And I understand that most scientists do not have that luxury.

    w.

  170. Michael Wallace and Willis Eschenbach,

    Thank-you for the thoughtful comments. Willis’ comment concerning financial pressure and risk if one does not stay on message is astute.

    There may also be general academic pressure and peer pressure to remain silent to what appears to be obvious evidence of a subgroup’s efforts to manipulate the scientific process and in some cases to manipulate data and analysis, as there is the mistaken belief by some that the end justifies the means.

    Any significant sustained unexplained cooling will change the public, politicians, and media’s perspective concerning climate change. There will eventually be a request for an explanation as to the cause of the cooling and a requested for a revised long term climate forecast. I would assume that gradually as the science is worked out and made public that there will also be a call for action to resolve the problems related to scientific integrity and ethics.

    There are a host of ineffective (such as the capturing and sequestrating of CO2, roughly an increase in capital cost of 3 times and loss of efficiency of 30% or the construction of wind farms in regions where wind speeds are too low for an economic wind farm) and harmful initiatives (such as the conversion of food to biofuel which has and will result in food shortages and in tropical rainforest being cut down), that will hopefully be addressed at the same time.

    My interest is primarily scientific. I am not sure if I can be of any help with the important unresolved ethical and policy issues. I do not like conflict. I will have some free time later this year perhaps I can layout an overview of abrupt climate change and what it appears is currently underway. I thought people would be more receptive to the science if it is clear the solar cycle has been interrupted and there is observational evidence of the cooling.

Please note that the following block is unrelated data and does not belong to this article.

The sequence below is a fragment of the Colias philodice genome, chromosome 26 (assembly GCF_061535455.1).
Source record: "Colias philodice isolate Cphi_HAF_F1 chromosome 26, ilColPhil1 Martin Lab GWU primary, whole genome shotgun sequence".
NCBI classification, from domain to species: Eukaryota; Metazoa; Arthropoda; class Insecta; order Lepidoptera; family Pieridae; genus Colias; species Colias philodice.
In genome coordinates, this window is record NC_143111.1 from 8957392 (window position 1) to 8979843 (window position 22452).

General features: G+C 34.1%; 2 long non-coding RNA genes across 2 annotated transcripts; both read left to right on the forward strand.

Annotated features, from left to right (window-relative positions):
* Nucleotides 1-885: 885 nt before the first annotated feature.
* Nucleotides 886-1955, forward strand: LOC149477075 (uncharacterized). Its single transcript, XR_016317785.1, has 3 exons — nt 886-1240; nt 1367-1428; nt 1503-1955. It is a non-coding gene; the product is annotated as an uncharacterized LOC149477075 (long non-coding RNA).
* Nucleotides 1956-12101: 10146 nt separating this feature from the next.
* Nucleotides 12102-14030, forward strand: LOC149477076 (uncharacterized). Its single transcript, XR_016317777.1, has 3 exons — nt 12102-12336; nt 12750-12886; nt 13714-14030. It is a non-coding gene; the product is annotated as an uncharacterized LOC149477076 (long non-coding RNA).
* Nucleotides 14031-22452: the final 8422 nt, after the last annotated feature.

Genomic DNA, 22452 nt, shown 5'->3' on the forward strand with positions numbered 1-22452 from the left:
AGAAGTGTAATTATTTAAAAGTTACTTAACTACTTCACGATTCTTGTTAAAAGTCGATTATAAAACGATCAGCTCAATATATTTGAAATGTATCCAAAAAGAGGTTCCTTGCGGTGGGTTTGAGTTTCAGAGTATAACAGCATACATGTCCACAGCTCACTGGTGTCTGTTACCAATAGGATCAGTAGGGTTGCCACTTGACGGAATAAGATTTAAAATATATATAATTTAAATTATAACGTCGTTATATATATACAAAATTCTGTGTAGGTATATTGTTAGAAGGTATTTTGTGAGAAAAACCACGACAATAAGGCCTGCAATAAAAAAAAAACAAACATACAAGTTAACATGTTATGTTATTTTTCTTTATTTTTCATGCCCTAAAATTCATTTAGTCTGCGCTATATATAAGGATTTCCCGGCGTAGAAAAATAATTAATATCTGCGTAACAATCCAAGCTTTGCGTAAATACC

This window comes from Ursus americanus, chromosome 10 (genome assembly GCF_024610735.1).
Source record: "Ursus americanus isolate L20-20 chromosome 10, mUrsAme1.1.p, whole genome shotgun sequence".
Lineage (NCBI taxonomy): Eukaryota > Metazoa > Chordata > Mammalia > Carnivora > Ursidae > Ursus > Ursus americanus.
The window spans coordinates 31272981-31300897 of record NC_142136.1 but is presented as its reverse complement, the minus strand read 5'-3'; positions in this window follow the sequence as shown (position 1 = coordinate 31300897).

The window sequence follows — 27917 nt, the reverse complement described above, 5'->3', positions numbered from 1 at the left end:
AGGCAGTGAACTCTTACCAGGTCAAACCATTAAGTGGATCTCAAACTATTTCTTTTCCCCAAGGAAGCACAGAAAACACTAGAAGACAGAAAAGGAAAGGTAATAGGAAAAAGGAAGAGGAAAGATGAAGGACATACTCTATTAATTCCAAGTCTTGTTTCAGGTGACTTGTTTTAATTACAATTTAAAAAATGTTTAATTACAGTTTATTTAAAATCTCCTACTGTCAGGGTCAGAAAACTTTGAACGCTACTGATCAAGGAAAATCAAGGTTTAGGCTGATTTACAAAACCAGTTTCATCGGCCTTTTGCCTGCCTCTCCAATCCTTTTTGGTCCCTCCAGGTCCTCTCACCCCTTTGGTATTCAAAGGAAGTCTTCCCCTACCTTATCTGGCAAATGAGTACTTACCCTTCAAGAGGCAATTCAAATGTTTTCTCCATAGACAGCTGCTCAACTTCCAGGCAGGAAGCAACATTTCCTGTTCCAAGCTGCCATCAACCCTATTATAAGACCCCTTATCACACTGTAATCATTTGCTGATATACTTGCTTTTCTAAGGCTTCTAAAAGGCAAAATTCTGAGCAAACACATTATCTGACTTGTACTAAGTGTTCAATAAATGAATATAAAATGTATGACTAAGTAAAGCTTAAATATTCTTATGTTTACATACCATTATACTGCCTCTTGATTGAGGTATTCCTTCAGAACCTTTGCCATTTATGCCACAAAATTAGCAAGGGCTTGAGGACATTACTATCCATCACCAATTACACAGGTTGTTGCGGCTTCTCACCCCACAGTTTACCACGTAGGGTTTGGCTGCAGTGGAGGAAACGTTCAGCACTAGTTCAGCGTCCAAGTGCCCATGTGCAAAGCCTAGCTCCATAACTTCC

Best wishes,

    William

    Comments:
    Based on the paleoclimatic record and research to try explain the cause of cyclic abrupt climate change in the record, it appears the planet is about to cool due to an interruption in the solar cycle. The late Gerald Bond, tracked 23 of the warming/cooling cycles that are also known as Dansgaard-Oesgher cycles. The magnitude and rapidity of the cooling phase varies depending on how long the sun was in a high activity state prior to the interruption, the duration of the solar cycles prior to the cycle interruption, the rapidity of the cycle interruption, and the orbital configuration of the planet when the cycle restarts. The largest cycles such as the Younger Dryas abrupt cooling event which are called Heinrich events are capable of terminating interglacial periods. There are geomagnetic excursions that have been found at the Heinrich events. It appears it is the geomagnetic excursions that cause the very large, rapid cooling events. The Younger Dryas cooling period lasted around 1000 years, with 70% of the cooling occurring within a decade.